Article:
The Blog

Everyday updates and longer photostories

Apr 06 2018

There’s a common belief that wide-angle lenses cause perspective distortion. That’s where the subject closest to the camera is relatively larger than the subject further from the camera. We’ve all seen the close-up photos of dogs with giant noses taken with wide-angle lenses.

It’s really not the lens at all, though. It’s simply the distance from the camera to the subject. It just happens that when you put on a wide-angle lens fill the frame with the subject, you’re close to the subject. When you fill the frame with a telephoto lens, you’re further from the subject so the perspective effect is less strong.

I set up a little demonstration to get a better sense of what it means for my lenses. I filled the frame with each of the following photos. As each photo used a different focal length lens, the distance to the camera was different for each.

35mm lens. The near corner seems much larger than the far corner and the top sticks forward like an overhang. This makes the image appear front-heavy. The left and right sides also splay out instead of being straight up and down.

50mm lens. This lens is supposed to be similar to the way we see the world. It still seems front-heavy to me, with the near corner appearing larger than I would expect. And the sides do splay out still, but not as much.

100mm lens. This looks like a nice balance between the front and rear corners. The front is a little bulkier, which gives you a clue to it’s three dimensions. And the sides splay out slightly.

135mm lens. This image looks very uniform to me. The front and back corners have about the same bulk. Because of that, it’s mostly the lighting that gives the clue that the box is three dimensional. The sides are about straight up and down. The box seems narrower than in the 35mm lens photo. The greater distance has a slimming effect. Another reason why medium telephotos are used for standard portraits.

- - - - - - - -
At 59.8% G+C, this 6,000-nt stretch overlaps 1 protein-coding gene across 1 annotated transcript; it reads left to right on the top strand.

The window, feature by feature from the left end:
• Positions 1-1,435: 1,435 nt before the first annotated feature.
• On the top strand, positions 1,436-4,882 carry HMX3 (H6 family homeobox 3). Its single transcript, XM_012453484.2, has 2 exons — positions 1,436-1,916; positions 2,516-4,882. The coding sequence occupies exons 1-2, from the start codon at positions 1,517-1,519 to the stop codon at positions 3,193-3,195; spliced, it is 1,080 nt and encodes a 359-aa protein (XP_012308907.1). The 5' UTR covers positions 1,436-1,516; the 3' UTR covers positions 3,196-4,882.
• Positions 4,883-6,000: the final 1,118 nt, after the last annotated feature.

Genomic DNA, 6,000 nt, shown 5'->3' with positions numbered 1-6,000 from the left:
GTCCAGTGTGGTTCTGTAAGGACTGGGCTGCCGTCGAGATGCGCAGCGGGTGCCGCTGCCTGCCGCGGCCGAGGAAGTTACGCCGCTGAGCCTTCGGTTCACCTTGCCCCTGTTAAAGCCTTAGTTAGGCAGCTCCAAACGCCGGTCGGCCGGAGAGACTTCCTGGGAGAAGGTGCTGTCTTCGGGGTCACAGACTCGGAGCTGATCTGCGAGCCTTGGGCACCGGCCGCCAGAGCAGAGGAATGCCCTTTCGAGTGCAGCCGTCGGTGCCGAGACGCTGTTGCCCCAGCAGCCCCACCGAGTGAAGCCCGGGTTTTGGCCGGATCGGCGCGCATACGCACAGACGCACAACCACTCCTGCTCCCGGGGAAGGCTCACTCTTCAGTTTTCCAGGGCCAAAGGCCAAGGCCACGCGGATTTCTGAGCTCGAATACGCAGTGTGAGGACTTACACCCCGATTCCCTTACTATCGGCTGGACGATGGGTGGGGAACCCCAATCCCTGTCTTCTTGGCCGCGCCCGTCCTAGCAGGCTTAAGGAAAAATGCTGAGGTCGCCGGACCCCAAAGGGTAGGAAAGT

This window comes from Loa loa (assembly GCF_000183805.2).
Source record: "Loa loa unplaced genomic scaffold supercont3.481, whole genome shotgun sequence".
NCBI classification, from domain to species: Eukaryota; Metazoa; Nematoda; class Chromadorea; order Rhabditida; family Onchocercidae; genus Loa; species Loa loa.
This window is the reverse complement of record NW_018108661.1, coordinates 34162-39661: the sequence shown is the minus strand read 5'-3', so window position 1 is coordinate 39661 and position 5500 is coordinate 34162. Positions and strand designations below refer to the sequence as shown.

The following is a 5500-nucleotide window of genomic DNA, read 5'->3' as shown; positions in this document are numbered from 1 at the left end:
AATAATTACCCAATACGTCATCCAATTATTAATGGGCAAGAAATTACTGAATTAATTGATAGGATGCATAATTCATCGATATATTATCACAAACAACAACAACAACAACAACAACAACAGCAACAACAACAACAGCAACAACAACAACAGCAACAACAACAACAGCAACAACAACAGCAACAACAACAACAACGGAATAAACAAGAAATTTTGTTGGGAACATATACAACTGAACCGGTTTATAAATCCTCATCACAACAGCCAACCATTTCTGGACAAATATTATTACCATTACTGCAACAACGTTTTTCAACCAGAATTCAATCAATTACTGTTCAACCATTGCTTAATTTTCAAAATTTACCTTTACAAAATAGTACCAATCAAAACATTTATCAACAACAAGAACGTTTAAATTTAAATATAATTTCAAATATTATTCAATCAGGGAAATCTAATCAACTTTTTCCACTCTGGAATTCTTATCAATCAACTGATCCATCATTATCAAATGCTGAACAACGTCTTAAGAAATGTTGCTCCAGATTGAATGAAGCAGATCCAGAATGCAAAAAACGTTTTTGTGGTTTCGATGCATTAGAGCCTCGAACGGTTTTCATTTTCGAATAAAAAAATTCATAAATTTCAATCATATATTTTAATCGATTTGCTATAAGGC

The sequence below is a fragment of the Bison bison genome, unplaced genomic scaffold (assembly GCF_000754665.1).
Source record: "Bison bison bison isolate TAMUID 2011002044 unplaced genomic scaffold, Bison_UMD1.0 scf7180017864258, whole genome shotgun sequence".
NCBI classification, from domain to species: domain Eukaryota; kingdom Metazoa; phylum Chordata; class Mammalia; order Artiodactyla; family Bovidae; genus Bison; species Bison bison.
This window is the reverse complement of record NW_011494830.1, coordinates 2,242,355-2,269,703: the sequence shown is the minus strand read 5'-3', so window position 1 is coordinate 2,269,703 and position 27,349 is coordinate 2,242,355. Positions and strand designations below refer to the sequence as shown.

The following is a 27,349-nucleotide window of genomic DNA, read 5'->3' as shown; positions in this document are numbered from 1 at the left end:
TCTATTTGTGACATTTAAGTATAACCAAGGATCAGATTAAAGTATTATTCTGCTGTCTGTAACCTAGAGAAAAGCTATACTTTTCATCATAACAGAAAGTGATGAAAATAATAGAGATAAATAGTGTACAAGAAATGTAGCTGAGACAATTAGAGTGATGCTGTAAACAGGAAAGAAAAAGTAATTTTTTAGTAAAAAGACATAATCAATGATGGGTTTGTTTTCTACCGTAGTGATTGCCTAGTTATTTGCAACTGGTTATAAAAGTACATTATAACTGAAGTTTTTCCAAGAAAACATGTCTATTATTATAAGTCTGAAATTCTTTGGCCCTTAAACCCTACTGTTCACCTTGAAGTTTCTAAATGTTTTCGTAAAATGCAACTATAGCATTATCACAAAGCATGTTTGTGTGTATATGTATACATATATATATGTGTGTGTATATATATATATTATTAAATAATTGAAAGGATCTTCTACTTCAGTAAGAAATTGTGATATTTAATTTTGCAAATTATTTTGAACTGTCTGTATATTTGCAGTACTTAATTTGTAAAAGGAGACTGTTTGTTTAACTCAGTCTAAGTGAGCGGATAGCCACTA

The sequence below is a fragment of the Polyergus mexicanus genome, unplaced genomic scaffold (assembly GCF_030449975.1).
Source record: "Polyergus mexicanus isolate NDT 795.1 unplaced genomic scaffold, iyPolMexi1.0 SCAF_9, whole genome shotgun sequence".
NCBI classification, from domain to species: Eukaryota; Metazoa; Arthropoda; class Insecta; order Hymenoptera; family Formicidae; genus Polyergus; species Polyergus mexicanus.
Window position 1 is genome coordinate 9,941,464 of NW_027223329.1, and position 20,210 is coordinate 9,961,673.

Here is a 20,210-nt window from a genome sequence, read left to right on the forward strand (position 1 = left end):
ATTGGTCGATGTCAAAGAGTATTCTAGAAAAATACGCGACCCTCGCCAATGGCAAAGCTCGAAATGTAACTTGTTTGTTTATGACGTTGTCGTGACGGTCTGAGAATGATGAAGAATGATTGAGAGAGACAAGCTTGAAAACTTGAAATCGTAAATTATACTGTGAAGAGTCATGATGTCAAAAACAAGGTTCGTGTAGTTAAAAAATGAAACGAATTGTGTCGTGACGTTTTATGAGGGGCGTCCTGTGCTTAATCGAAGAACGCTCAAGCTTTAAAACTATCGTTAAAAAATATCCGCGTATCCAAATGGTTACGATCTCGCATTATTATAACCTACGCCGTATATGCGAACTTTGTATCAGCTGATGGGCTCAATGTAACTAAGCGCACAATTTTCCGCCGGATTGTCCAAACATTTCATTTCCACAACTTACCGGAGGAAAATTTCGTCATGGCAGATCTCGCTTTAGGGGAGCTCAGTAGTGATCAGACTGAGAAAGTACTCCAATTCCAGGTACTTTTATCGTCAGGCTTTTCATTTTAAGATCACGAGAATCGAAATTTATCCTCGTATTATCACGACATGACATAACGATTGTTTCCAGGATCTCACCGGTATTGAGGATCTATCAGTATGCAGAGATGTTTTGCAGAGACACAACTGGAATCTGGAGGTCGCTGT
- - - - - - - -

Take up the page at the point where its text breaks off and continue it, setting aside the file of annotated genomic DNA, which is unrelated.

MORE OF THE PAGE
The other difference is that the wider the lens, the more of the background you see. This is why the 35mm lens is the classic lens for environmental portraits and travel photos. For this type of photography, the subject needs to be placed in the context of the surroundings. For a portrait where you want to isolate the subject, you usually use a medium telephoto, such as the 100mm or 135mm lens. It cuts out distracting background to the left and right of the subject.

I was expecting that the 135mm lens would give the most natural-looking result because the distance creates the least perspective distortion. But I think there’s too little distortion so you you don’t get all the clues that help make an image look 3D.

You can straighten lines in Photoshop and Lightroom. Here’s what happened when I used Lightroom to make the left and right edges Perpendicular.

Not so great. You’ve really got to get it right in camera.

For a complete list of blog entries, see Archive